In some implementations, a programmable digital data encoder that employs error correcting coding includes mode selector logic that selects a variable symbol width symbol size m and selects mask look up table data that includes m masks of m-bit wide masks. The encoder employs Galois field (GF) multiplication logic, that is responsive to the selected mask look up table and includes m sets of GF multiplication bit circuits, each GF multiplication bit circuit includes a plurality of parallel 2 bit AND gate circuits, each of the AND gate circuits having one input configured to receive a data bit and another input coupled to receive a mask bit of a corresponding mask j (i.e., mask value) from the mask look up table data, an XOR gate circuit having m bit inputs each coupled to a respective output of each of the plurality of parallel 2 bit AND gates, and operative to output forward error correction data. An output stage processes the forward error correction data and outputs resulting data as parity symbols to include as block encoded data.

As such, the programmable digital data encoder is programmable to encode using differing encoding schemes using different symbol widths and/or different primitive polynomials by using different masks. The mask look-up table data is selected to correspond to different primitive polynomials and/or symbol widths. As such, the programmable encoder can more cost effectively accommodate different encoding schemes.

Examples of differing implementations of a programmable digital data encoder will be described below with reference to FIGS. 4-8. FIG. 4 illustrates one example of an apparatus 400 that employs an encoder 402 to encode data such as video data and/or audio data or any suitable data. The apparatus 400 may be any suitable apparatus and may include, for example, a smart phone, printer, web server, one or more integrated circuits, laptop, tablet, wearable, desktop, set top box, digital television, or any other suitable device or devices. In this example, the encoder 402 is implemented as part of a display interface that is coupled to a data source 404 such as a video and/or audio source. For example, the data source 404 may be a graphics processing unit (GPU), central processing unit (CPU), accelerated processing unit (APU), web server, or any other suitable processor or apparatus that provides data 406 (also referred to as message data) to be encoded by the encoder 402. In one example, the encoder 402 may be implemented as an integrated circuit or portion of an integrated circuit. In this example, the encoder 402 is programmable to encode HDMI formatted data and Display Port formatted data. However, any suitable data format may be employed. The encoder 402 includes an encryptor 408, as known in the art, that scrambles data for copy protection purposes. Scrambled data 410 output by the encryptor 408 is then provided to an encoder stage 412 that, in this example, is an 8 bit/10 bit encoder that adds bits to allow control data to be included with the message data. Any other suitable encoders may also be used (e.g., 128/132 bit encoders or other suitable encoders). The encoder stage 412 outputs enhanced data 414 with the additional control bits to a forward error correction (FEC) encoder 416. The FEC encoder 416 is a mask data based variable GF symbol width based encoder as further set forth below. The FEC encoder outputs block encoded data 418 that includes codewords of n symbols that include data of k symbols wherein each of the symbols is m bits wide, along with parity symbols (see format of FIG. 1). The block encoded data 418 is communicated to another subsystem within device 400 or to another device 420 that includes a decoder, such as an HDTV, game console, web server or any other suitable device that decodes the block encoded data 418 encoded by the encoder 402.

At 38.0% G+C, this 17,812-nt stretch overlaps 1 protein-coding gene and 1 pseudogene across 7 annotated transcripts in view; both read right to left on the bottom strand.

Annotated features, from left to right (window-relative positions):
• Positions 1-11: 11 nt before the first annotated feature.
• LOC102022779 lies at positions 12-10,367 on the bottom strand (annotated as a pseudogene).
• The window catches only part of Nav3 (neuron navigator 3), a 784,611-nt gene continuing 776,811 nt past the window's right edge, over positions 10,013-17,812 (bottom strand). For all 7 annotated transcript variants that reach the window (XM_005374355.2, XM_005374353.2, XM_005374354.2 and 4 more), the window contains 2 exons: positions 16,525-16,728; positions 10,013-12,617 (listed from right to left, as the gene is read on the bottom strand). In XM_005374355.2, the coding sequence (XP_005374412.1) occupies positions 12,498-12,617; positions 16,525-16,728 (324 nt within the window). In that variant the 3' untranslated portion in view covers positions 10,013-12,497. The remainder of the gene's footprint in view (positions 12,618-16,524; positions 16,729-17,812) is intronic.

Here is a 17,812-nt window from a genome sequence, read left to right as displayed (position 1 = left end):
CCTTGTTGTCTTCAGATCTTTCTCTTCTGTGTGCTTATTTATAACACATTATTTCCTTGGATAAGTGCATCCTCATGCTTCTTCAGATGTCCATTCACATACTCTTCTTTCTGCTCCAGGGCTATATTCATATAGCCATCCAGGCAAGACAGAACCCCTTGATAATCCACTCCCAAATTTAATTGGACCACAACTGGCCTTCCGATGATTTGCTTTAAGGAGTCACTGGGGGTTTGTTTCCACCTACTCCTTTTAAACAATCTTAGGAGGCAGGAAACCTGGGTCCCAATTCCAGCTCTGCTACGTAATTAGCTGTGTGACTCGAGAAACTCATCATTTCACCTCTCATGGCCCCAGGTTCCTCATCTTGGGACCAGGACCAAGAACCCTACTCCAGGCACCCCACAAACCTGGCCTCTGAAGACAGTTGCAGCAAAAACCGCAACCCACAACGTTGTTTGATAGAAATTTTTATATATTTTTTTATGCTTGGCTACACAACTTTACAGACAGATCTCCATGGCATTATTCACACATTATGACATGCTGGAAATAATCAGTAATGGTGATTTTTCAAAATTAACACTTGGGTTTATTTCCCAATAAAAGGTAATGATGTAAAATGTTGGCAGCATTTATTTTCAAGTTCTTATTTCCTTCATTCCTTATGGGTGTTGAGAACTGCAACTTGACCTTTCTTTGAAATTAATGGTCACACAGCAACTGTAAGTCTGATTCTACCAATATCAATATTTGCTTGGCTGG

The encoder 416 may be implemented as hardware such as one or more state machines with associated registers, field programmable gate arrays (FPGAs), GPU, one or more processors that execute executable instructions that when executed, cause the processor to operate as described herein or any suitable combination of hardware and/or processors executing code. The encoder 402 may be a stand-alone encoder or may be integrated as part of a system or subsystem on a chip, or in any other suitable manner.

FIG. 5 is a diagram illustrating one example of the FEC encoder 416. In this example, the FEC encoder 416 includes mode selector logic 500, mask lookup table data 502 and 504, Galois field multiplication logic 506 and an output stage 508. The mode selector logic 500 selects via a register which mode the FEC encoder 416 is to operate in. For example, a mode selection signal 510 is produced by the video source such as a processor running an operating system, or an application running on the device such as a video playback application, or any other suitable source that indicates which encoder mode that the programmable digital data encoder 416 should be set to, to suitably encode data. The selected mode selects mask lookup table data that requests a selected GF symbol width and/or primitive polynomials scheme used to encode the data. For example, one mode may be an HDMI 2.1 protocol mode whereas another mode may be a Display Port 1.4 protocol mode. However, it will be recognized that any suitable mode may be selected depending upon the type of desired encoder. For example, the mode that is selected can represent a different symbol width and/or different mask data wherein the mask data is based on the needed primitive polynomials employed as a GF multiplier.